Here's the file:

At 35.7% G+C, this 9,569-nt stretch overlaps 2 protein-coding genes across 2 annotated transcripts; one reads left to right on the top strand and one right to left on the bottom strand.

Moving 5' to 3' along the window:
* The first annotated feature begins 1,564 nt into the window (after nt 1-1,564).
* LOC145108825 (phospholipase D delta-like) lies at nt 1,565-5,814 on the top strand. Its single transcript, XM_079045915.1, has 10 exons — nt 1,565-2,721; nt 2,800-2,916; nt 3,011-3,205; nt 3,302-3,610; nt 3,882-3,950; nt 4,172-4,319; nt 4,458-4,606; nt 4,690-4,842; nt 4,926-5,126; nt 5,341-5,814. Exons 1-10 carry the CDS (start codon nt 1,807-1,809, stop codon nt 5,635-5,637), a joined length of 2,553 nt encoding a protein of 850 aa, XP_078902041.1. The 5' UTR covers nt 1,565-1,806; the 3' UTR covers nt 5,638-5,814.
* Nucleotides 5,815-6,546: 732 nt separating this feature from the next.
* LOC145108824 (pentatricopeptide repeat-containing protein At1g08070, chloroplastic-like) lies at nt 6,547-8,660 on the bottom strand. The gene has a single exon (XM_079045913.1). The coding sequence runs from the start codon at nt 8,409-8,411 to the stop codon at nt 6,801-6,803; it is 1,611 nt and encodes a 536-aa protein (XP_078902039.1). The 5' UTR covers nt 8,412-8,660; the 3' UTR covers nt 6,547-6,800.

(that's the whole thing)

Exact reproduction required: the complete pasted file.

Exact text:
At 35.7% G+C, this 9,569-nt stretch overlaps 2 protein-coding genes across 2 annotated transcripts; one reads left to right on the top strand and one right to left on the bottom strand.

Moving 5' to 3' along the window:
* The first annotated feature begins 1,564 nt into the window (after nt 1-1,564).
* LOC145108825 (phospholipase D delta-like) lies at nt 1,565-5,814 on the top strand. Its single transcript, XM_079045915.1, has 10 exons — nt 1,565-2,721; nt 2,800-2,916; nt 3,011-3,205; nt 3,302-3,610; nt 3,882-3,950; nt 4,172-4,319; nt 4,458-4,606; nt 4,690-4,842; nt 4,926-5,126; nt 5,341-5,814. Exons 1-10 carry the CDS (start codon nt 1,807-1,809, stop codon nt 5,635-5,637), a joined length of 2,553 nt encoding a protein of 850 aa, XP_078902041.1. The 5' UTR covers nt 1,565-1,806; the 3' UTR covers nt 5,638-5,814.
* Nucleotides 5,815-6,546: 732 nt separating this feature from the next.
* LOC145108824 (pentatricopeptide repeat-containing protein At1g08070, chloroplastic-like) lies at nt 6,547-8,660 on the bottom strand. The gene has a single exon (XM_079045913.1). The coding sequence runs from the start codon at nt 8,409-8,411 to the stop codon at nt 6,801-6,803; it is 1,611 nt and encodes a 536-aa protein (XP_078902039.1). The 5' UTR covers nt 8,412-8,660; the 3' UTR covers nt 6,547-6,800.